The USA Today’s contract database yields more fruit with the politest coach contract ever written, Tommy Tuberville’s contract with Auburn.
This contract almost reads as apologetic to one Thomas Hawley Tuberville, Head Coach of the Auburn football team. That makes sense considering what the school put him through during the Bobby Petrino scandal of 2003. Instead of beginning with ultimatums like Nick Saban’s Alabama deal does, it includes in its second section a remark that failure to extend his contract in the future “shall not necessarily be deemed an indication of dissatisfaction with the performance of Coach,” which is kid stuff compared to most other deals.
In fact, the restrictions on his personal conduct don’t even come until section 24, an amazing 21 pages into the contract. Everything before it is standard stuff about pay scale, benefits, academics, buyouts, and so forth. And speaking of buyouts, his are actually spelled out in a table rather than buried in sentence form within a paragraph like everyone else has. That’s just further proof, I think, of the impact the Petrino scandal had on his contract. After all, this is a brand new contract that got drawn up, not an old contract with several amendments stapled on later.
If what I’ve already mentioned doesn’t cement the fact that Tuberville probably still didn’t trust the university at the time the contract was written and agreed to (February 2005), consider this. He actually has a clause, section 31, that states that he will get due process for any matters surrounding his employment, something no one else has had explicitly written out in his deal. Then again, no other coach has had his president and athletic director go behind his back as egregiously as Tuberville did.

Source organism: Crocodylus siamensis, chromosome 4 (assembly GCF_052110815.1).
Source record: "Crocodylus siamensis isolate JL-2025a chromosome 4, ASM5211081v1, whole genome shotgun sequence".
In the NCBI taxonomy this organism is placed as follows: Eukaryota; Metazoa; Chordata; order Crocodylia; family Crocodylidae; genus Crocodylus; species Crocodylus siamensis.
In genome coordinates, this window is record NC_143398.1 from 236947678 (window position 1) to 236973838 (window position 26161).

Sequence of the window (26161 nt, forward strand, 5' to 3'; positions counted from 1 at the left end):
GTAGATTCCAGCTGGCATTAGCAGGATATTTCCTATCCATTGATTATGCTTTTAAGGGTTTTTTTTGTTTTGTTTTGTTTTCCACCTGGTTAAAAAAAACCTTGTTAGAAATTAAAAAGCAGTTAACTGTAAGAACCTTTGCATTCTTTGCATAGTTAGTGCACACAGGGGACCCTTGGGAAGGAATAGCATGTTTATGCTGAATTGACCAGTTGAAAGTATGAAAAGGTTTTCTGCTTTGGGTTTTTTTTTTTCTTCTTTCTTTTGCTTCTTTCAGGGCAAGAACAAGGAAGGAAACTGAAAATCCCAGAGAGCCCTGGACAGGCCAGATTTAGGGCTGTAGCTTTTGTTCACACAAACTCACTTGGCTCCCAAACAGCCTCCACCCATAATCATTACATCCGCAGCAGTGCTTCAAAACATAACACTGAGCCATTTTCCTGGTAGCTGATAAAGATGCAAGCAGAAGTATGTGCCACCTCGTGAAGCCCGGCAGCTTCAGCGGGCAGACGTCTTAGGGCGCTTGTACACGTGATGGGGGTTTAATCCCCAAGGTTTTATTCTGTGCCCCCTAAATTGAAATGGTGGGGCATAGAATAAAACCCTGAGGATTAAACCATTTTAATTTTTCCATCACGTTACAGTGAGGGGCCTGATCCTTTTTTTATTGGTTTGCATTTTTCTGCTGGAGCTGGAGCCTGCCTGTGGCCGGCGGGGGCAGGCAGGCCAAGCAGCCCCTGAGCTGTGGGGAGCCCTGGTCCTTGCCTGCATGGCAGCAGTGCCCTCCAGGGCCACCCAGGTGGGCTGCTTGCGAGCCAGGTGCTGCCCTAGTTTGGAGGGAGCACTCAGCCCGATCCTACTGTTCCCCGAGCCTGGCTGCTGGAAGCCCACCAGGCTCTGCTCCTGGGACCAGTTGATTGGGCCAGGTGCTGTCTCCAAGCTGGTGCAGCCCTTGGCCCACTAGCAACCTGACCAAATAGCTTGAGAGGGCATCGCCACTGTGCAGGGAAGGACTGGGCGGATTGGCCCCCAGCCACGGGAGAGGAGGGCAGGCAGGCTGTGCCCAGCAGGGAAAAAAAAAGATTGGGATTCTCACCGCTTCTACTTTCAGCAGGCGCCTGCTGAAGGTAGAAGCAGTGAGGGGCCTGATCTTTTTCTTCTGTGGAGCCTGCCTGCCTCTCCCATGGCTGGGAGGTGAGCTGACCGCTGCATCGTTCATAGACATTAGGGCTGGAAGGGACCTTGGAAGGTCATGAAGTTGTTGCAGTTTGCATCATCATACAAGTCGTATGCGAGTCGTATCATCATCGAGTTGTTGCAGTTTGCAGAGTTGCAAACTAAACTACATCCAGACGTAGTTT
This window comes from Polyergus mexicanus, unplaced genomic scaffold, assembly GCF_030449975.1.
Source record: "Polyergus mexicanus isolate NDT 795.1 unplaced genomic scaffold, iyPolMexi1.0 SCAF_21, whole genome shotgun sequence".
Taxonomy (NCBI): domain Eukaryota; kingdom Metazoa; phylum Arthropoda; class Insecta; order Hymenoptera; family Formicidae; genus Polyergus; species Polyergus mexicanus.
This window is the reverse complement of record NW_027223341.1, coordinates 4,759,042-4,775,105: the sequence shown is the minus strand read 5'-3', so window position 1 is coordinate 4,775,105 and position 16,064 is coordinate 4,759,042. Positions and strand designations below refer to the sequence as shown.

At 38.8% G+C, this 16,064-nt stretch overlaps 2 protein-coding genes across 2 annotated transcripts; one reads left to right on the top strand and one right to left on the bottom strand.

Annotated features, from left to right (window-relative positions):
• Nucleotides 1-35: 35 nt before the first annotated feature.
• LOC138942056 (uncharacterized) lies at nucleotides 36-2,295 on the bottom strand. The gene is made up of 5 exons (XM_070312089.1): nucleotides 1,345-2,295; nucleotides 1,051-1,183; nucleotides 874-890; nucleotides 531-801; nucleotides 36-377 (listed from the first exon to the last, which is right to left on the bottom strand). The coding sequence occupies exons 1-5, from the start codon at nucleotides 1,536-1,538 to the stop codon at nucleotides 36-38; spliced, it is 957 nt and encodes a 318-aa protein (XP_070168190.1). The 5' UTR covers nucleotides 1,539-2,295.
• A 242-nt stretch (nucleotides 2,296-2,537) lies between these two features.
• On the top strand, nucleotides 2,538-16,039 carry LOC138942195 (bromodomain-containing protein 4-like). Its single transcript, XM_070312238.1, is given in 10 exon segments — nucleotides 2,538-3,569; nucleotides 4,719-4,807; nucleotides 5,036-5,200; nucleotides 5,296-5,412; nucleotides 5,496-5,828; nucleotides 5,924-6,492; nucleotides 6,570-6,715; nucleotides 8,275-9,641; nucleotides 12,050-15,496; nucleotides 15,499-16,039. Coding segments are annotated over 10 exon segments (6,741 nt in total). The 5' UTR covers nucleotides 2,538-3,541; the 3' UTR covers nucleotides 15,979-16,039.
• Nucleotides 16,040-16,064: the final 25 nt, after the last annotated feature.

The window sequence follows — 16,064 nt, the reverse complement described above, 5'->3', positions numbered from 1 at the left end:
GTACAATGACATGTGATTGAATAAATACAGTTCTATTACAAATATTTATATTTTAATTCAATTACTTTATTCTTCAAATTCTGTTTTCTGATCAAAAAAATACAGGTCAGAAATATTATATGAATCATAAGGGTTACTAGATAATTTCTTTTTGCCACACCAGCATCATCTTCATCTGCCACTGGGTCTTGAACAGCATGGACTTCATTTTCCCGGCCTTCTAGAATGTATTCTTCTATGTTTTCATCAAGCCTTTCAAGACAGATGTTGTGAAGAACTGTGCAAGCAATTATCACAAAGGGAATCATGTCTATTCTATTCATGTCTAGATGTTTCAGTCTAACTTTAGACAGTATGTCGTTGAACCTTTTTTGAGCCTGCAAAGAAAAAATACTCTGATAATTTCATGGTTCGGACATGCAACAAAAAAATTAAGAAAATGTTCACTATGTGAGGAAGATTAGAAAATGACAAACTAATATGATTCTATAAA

“It is understood that in no event shall Coach receive more than one payment of $300,000 for a National Championship… in any one year.”
Tuberville gets a $300,000 bonus for winning the BCS, AP, or Coaches’ Poll national title. This just makes sure that winning all three doesn’t get him $900,000. CYA at its finest, folks. That’s the highest bonus I’ve seen so far, with most coaches getting $100,000 for national titles; that 100K figure happens to be his bonuses for an undefeated regular season and for appearing in the SEC title game, respectively.
“Coach is employed by Auburn to succeed at a specific task.”
What task could that be? It doesn’t actually say what the task is, but it does go on to explain in the following four sentences how Tuberville and his staff have complete flexibility to set their own schedules. Again, no other contract speaks in such accommodating terms.
“All the requirements of due process under federal or state laws for Auburn University employees generally shall be afforded Coach for applicable matters arising out of Coach’s employment at Auburn University.”
This is Tuberville’s due process clause. I still find it difficult to believe that he actually made Auburn agree in print that it would follow due process laws, but here it is. He must have been really determined not to see a repeat of 2003.